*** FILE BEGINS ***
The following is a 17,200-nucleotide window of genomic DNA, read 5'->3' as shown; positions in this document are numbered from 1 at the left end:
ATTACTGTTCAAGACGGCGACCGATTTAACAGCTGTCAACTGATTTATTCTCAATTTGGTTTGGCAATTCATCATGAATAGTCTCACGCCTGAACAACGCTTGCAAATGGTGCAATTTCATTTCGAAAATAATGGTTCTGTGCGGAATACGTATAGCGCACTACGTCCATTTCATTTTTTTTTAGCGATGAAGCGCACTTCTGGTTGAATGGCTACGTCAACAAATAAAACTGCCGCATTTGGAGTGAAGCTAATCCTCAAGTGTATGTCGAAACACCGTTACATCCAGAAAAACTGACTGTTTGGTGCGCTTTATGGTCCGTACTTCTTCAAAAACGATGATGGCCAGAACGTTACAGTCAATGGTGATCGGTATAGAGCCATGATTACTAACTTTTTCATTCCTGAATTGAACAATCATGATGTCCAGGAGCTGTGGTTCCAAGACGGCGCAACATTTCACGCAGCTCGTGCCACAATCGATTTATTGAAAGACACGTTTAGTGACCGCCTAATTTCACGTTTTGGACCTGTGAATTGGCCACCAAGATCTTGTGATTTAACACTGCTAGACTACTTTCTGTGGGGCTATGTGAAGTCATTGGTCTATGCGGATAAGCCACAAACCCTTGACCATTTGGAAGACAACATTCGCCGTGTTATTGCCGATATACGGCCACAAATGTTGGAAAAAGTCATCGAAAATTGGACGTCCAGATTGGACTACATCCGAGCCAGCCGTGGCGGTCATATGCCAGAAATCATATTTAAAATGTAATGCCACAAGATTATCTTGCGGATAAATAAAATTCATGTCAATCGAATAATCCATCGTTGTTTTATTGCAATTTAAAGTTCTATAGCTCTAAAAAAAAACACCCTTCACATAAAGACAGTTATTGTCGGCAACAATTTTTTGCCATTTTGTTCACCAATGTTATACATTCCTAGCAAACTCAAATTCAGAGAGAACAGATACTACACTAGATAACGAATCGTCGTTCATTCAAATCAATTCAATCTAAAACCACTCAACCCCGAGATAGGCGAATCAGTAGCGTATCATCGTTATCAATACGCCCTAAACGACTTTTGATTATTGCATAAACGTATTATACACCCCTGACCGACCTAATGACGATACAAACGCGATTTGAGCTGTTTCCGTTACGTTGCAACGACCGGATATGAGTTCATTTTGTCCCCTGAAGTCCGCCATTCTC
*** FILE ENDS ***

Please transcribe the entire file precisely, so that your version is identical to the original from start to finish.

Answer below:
The following is a 17,200-nucleotide window of genomic DNA, read 5'->3' as shown; positions in this document are numbered from 1 at the left end:
ATTACTGTTCAAGACGGCGACCGATTTAACAGCTGTCAACTGATTTATTCTCAATTTGGTTTGGCAATTCATCATGAATAGTCTCACGCCTGAACAACGCTTGCAAATGGTGCAATTTCATTTCGAAAATAATGGTTCTGTGCGGAATACGTATAGCGCACTACGTCCATTTCATTTTTTTTTAGCGATGAAGCGCACTTCTGGTTGAATGGCTACGTCAACAAATAAAACTGCCGCATTTGGAGTGAAGCTAATCCTCAAGTGTATGTCGAAACACCGTTACATCCAGAAAAACTGACTGTTTGGTGCGCTTTATGGTCCGTACTTCTTCAAAAACGATGATGGCCAGAACGTTACAGTCAATGGTGATCGGTATAGAGCCATGATTACTAACTTTTTCATTCCTGAATTGAACAATCATGATGTCCAGGAGCTGTGGTTCCAAGACGGCGCAACATTTCACGCAGCTCGTGCCACAATCGATTTATTGAAAGACACGTTTAGTGACCGCCTAATTTCACGTTTTGGACCTGTGAATTGGCCACCAAGATCTTGTGATTTAACACTGCTAGACTACTTTCTGTGGGGCTATGTGAAGTCATTGGTCTATGCGGATAAGCCACAAACCCTTGACCATTTGGAAGACAACATTCGCCGTGTTATTGCCGATATACGGCCACAAATGTTGGAAAAAGTCATCGAAAATTGGACGTCCAGATTGGACTACATCCGAGCCAGCCGTGGCGGTCATATGCCAGAAATCATATTTAAAATGTAATGCCACAAGATTATCTTGCGGATAAATAAAATTCATGTCAATCGAATAATCCATCGTTGTTTTATTGCAATTTAAAGTTCTATAGCTCTAAAAAAAAACACCCTTCACATAAAGACAGTTATTGTCGGCAACAATTTTTTGCCATTTTGTTCACCAATGTTATACATTCCTAGCAAACTCAAATTCAGAGAGAACAGATACTACACTAGATAACGAATCGTCGTTCATTCAAATCAATTCAATCTAAAACCACTCAACCCCGAGATAGGCGAATCAGTAGCGTATCATCGTTATCAATACGCCCTAAACGACTTTTGATTATTGCATAAACGTATTATACACCCCTGACCGACCTAATGACGATACAAACGCGATTTGAGCTGTTTCCGTTACGTTGCAACGACCGGATATGAGTTCATTTTGTCCCCTGAAGTCCGCCATTCTC